Preparing for future changes
With these potential changes on the horizon, we have put together a series of regional potato storage roadshows on CIPC application best practice and storage efficiency during July.
Potato Storage Day, 18 July
A dedicated Potato Storage Day will be taking place on 18 July in Lincoln. This event is intended for store owners, managers and agronomists looking for in-depth information on current topical areas specifically relevant to storage, which will be presented by AHDB Potatoes and industry specialists.
Morning presentations will take place at the Bentley Hotel and will include CIPC stewardship whilst application and best practice will be covered by Adrian Briddon from SBCSR. Jon Swain from Farm Energy Centre and Adrian Cunnington will discuss reducing energy use in potato storage.
Interactive on-farm workshops will take place during the afternoon at GH Chennells (Farms) Ltd, where SBCSR experts will cover disease impact in storage, solutions for CIPC application and store auditing.
There will also be a farm tour, where Jon Swain will join the host and co-owner Andrew Chennells to show attendees his energy efficient potato, onion and cereals stores as well as his renewable energy installation. 
Andrew is a finalist for the Farmers Weekly ‘Green Farmer of the Year’ award and the SBCSR team have been working with him for a number of years. His storage costs at £2.50/t are around half the cost of an average farm.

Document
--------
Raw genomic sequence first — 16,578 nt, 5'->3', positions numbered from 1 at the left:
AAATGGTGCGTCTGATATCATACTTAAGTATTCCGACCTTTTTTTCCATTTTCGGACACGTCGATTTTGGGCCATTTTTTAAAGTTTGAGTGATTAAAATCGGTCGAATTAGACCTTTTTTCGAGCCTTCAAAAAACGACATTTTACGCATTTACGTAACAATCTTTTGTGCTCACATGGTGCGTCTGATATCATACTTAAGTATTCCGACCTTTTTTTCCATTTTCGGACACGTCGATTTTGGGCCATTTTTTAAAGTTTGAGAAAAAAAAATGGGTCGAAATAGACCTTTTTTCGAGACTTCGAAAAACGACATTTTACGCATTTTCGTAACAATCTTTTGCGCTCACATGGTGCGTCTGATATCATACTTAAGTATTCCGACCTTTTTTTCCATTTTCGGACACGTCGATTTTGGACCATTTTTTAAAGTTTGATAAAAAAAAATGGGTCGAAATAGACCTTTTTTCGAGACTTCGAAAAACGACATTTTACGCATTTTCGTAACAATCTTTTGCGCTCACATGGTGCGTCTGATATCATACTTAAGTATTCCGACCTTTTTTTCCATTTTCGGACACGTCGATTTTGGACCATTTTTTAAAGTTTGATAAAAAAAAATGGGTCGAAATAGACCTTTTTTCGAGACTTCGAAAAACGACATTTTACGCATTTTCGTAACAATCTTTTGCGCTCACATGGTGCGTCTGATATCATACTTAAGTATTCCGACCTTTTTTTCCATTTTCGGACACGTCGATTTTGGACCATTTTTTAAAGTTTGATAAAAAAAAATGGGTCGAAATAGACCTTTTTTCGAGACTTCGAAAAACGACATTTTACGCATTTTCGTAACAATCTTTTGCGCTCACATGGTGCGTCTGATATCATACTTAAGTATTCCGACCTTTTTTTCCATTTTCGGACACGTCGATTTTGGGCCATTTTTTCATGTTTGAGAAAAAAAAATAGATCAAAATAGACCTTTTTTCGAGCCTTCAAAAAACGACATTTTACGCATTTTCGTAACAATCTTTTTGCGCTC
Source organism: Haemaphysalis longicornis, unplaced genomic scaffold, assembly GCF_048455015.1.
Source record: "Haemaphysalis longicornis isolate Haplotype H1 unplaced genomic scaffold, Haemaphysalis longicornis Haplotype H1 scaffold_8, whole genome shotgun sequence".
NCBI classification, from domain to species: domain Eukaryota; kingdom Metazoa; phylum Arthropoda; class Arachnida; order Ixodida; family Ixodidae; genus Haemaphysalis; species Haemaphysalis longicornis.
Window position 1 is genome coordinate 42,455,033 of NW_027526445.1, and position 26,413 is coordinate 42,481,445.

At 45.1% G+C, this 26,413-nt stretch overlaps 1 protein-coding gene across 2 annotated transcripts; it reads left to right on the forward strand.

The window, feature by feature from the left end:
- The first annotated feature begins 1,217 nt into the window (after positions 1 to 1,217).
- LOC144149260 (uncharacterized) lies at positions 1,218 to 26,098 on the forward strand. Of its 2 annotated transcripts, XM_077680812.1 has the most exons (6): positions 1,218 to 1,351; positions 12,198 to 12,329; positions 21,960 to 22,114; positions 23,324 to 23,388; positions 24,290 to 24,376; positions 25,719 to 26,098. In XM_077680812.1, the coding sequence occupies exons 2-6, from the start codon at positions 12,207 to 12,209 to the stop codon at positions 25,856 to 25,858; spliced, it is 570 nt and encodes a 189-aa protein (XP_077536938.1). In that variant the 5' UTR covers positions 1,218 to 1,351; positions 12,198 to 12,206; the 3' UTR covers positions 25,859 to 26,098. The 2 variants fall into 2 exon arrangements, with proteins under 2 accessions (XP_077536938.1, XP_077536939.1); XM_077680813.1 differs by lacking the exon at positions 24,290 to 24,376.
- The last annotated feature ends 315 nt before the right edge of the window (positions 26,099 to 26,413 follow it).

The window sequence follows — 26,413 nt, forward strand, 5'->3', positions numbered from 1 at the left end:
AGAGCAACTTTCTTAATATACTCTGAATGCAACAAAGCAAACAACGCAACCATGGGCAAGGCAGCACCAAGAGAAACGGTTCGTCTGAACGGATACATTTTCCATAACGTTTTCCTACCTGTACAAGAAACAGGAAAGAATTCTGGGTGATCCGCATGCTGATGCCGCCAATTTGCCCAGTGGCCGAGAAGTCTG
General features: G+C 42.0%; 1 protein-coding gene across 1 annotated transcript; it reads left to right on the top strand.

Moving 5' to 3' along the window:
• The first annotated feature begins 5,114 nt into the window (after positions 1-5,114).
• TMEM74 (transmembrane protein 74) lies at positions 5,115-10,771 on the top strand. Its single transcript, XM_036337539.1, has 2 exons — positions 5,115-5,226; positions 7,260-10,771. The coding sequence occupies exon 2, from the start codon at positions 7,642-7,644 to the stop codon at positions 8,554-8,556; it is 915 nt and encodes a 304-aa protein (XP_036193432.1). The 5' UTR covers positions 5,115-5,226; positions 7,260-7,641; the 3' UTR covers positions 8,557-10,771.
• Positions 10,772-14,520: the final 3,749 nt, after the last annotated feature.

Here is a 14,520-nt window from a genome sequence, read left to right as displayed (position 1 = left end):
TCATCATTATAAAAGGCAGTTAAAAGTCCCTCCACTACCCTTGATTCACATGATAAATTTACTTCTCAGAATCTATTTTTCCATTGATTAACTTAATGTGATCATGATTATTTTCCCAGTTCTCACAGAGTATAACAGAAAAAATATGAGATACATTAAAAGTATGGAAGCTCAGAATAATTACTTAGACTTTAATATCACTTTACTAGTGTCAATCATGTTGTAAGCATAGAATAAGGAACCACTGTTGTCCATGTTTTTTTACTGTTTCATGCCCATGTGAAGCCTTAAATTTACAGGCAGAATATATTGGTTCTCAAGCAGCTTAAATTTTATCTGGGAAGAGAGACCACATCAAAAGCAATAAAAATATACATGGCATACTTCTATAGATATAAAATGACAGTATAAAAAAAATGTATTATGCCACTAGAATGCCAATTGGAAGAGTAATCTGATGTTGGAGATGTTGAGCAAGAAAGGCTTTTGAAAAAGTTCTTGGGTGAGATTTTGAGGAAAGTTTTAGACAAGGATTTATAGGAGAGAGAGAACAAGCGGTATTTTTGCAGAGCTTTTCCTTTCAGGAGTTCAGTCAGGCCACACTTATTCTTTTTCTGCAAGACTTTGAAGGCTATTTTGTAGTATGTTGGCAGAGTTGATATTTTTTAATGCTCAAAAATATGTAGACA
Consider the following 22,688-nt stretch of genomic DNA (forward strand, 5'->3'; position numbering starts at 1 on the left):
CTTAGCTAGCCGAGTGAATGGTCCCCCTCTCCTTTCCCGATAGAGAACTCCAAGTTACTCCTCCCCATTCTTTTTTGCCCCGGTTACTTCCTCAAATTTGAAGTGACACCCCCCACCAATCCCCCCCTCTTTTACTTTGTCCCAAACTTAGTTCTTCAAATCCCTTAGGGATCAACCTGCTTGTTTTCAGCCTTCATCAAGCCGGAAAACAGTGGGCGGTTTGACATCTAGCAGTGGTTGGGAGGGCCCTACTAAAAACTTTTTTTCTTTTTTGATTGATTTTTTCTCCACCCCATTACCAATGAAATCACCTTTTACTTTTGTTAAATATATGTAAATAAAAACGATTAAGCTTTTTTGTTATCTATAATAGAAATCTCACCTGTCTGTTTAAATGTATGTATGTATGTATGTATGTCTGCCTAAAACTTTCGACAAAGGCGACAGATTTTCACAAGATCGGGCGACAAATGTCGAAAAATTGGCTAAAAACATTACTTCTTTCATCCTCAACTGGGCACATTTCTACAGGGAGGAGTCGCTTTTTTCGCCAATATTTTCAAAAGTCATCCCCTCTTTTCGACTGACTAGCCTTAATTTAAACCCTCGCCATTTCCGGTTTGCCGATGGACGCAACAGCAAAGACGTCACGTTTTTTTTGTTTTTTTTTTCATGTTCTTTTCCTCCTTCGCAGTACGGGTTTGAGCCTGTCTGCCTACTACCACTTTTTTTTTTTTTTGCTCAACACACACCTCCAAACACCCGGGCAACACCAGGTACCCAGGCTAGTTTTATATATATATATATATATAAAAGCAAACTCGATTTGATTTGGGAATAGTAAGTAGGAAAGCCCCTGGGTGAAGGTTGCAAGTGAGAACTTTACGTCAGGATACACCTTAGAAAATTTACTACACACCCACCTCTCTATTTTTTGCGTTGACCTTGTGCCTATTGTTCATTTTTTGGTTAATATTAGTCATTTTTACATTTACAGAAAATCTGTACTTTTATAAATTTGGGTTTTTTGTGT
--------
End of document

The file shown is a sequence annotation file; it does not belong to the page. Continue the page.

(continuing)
As well as humidification units and using outside air for cooling, that use 60 per cent less energy than refrigeration, the stores at Chennells’ have fans fitted with inverters that allow them to run at 80 per cent speed and use 50 per cent less energy than full speed fans.
“SBCSR has worked with a number of bulk stores owners that have recently converted to fan-assisted CIPC application in bulk stores, which are usually fitted with inverters to slow the fans down,” says Adrian. “These have proved highly beneficial to more uniform and reduced CIPC applications rates.  At Chennells’, by running fans slowly during application, they have been able to reduce the CIPC rate by 50%, by boosting coverage and this will be covered in more detail at the event on July 18th.”
Measures in box stores have been evaluated but require further work in the coming season before firm recommendations can be made. The formation of plenums or covered walkways in stacks for application (to prevent fog directly entering the roof space) is current best practice, but the addition of slow speed fan assistance has not consistently improved these. 
Other measures to improve the uniformity of air (and fog) circulation in box stores, such as the fitment of air dividers to overhead-throw stores, are likely to enhance performance but trials on their effectiveness to improve CIPC distribution will not begin until September.  
If in doubt, before making significant changes to box stores or to arrange a store audit, speak to one of the SBCSR team on the free storage advice service on 0800 02 82 111. For further information on CIPC, visit the Potato Industry CIPC Stewardship website at